Jarrold Patterson (M.D. 1958, Residency 1962), a retired dermatologist
from Bloomfield Hills, has put together a lecture on DNA
after being frequently questioned about
the topic. The lecture is directed at lay people and is designed to help
them better understand DNA, how it works and controversies
surrounding it. Patterson
can be reached at firstname.lastname@example.org.
A. Arthur Mancini and James G. Ravin
A. Arthur Mancini (M.D. 1966), a urologist, was recently inaugurated
as president of the Academy of Medicine of Toledo and Lucas
County, Ohio, which celebrates
its 152nd year in 2003. James G. Ravin (M.D. 1968, Residency 1974), an
ophthalmologist, was elected as vice president .
Daniel J. Reddy (M.D. 1973), division head of Vascular Surgery
at Henry Ford Hospital, was awarded the D. Emerick and Eve
Szilagyi Chair in Vascular Surgery
last fall. The endowed chair, named for an internationally recognized pioneer
of vascular surgery, will provide funds to support staff, projects and equipment
that can advance vascular surgery at the hospital. Reddy joined Henry Ford
Hospital in 1979 and was appointed to his current position in 1997.
Paul E. Weiss (M.D. 1973) was inducted as a fellow in the American College
of Radiology at the College’s annual meeting in Miami last year. He is
an attending radiologist at four New York hospitals (Rochester General, Meyers
Community, Newark-Wayne Community and Lakeside Memorial), as well as a clinical
associate professor at Strong Memorial Hospital in Rochester.
Gershon, M.D. (Residency 1979), has written a novel, The Hydrangea
People (Mose Cade Books, 2002), a story about a small-town man whose simple
life becomes complicated when he enters into a business venture with his physician
friends and some big-city high rollers and becomes involved with the mysterious
German beauty, Rosvita. Gershon lives in Asheville, North Carolina, with his
wife and two children and can be reached at email@example.com. Find
out more about The Hydrangea People at www.charlesgershon.com.
Carl Reading (M.D. 1980) was inducted as a fellow in the American College
of Radiology at the College’s annual meeting in Miami last year. He is
a professor of radiology at the Mayo Clinic in Rochester, Minnesota.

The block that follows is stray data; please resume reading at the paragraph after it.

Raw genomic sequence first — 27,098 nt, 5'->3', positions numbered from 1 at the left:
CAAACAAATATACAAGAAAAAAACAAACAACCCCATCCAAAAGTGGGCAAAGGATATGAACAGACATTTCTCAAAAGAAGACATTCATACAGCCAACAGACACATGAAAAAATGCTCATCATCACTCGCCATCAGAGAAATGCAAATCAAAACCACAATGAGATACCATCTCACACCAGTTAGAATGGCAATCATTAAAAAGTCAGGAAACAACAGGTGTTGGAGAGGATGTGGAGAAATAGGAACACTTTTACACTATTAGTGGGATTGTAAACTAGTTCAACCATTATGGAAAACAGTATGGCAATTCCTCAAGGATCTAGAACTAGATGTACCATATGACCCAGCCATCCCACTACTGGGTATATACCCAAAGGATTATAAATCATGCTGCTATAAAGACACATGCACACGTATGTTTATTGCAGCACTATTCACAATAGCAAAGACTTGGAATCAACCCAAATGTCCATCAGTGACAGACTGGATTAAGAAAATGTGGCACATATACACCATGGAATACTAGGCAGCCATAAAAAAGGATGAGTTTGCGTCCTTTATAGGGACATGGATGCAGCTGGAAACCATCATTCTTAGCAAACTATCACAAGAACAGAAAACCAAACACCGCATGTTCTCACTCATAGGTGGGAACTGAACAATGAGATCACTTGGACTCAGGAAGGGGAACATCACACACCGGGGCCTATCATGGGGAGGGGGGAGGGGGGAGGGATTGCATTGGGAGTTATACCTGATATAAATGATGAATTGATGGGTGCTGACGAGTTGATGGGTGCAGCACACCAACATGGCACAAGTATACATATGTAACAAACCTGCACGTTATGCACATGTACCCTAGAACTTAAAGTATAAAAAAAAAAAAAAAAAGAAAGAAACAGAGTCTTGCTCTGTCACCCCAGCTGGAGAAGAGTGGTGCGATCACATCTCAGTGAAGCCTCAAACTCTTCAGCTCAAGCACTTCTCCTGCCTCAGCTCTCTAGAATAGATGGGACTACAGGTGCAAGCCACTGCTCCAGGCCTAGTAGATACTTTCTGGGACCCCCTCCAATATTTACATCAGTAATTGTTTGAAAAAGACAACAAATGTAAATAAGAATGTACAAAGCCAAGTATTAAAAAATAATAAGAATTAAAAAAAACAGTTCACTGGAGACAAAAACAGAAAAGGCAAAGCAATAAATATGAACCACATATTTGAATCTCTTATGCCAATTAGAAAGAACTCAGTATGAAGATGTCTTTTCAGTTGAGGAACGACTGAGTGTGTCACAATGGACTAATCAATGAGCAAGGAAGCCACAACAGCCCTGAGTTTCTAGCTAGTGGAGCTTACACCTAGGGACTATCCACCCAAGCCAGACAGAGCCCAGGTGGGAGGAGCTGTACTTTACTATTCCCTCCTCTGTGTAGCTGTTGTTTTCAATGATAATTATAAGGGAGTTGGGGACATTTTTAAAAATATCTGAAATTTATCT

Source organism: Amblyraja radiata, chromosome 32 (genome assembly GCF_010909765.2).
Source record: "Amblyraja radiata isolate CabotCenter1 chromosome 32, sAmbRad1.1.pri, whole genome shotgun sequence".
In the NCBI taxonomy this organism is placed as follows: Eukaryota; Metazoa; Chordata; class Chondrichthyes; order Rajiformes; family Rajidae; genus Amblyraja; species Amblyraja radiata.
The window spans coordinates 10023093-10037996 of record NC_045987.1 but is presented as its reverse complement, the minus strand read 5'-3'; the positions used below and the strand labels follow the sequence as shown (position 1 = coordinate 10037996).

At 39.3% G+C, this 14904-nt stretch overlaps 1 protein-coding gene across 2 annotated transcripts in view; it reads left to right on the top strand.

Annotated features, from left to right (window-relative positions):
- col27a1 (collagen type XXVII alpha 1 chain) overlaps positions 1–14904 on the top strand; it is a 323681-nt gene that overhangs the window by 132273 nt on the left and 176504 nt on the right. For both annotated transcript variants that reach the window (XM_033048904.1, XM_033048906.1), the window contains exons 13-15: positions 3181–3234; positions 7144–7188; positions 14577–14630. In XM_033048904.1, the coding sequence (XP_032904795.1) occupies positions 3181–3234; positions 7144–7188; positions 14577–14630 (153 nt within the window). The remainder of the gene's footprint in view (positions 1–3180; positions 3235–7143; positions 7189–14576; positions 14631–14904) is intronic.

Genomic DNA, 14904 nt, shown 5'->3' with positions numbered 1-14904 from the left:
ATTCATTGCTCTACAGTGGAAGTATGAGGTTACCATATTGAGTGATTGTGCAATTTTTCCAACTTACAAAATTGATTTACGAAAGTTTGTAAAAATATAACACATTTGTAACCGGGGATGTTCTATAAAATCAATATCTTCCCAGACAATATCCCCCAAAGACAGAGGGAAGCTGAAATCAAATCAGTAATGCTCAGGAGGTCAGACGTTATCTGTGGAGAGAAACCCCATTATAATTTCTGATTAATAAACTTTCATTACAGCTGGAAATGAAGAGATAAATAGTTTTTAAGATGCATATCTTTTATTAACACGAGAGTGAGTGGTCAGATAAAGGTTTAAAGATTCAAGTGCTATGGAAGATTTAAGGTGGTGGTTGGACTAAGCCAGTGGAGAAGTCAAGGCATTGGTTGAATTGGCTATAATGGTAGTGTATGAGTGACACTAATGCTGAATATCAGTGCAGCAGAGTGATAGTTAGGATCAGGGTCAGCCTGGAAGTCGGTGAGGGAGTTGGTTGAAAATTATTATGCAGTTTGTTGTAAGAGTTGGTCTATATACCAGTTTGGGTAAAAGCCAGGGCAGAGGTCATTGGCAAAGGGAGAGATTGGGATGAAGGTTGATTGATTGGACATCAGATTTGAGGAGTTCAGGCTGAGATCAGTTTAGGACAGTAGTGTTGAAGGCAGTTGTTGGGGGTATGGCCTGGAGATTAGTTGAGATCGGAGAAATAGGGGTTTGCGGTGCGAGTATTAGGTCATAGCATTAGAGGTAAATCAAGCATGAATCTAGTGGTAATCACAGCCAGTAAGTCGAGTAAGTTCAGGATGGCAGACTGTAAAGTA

Mihir Meghani (M.D. 1997) of Fremont, California, lectured on nuclear disaster
and radiation effects at India’s first international conference on
emergency medicine and disaster preparedness. The conference was held October
25-27, 2002, in Hyderabad and was attended by 700 delegates from more than
George Morley is Among the Recipients of the 2002 Distinguished Alumni Service
George W. Morley (M.D. 1949, Residency 1954) was the recipient of a 2002 Distinguished
Alumni Service Award from the Alumni Association of the University of Michigan.
The Award, given annually to a group of alumni who have distinguished themselves “by
reason of services performed on behalf of the University of Michigan, or in
connection with its organized alumni activities,” is the highest honor
the Alumni Association can bestow upon alumni/ae on behalf of the University.
Morley was recognized specifically for his involvement with and cultivation
of the Medical Center Alumni Society, and for his service as director of the
U-M Gynecology Oncology Service, which he established in 1964.
Alaskan home inspires William Mills
Throughout a long career in medicine, William
J. Mills Jr., M.D. (Residency
1954), has embraced adventure, service to others, and a profound love of the
outdoors. He worked on a tugboat to support his studies in zoology, anthropology
and pre-med at U-C Berkeley. As a WWII motor torpedo boat captain in the South
Pacific, he lost a leg during a salvage accident — but saved his boat
and the lives of his crew. As a young doctor working in Alaska’s rugged
backcountry, he performed an appendectomy on a kitchen table and treated exposure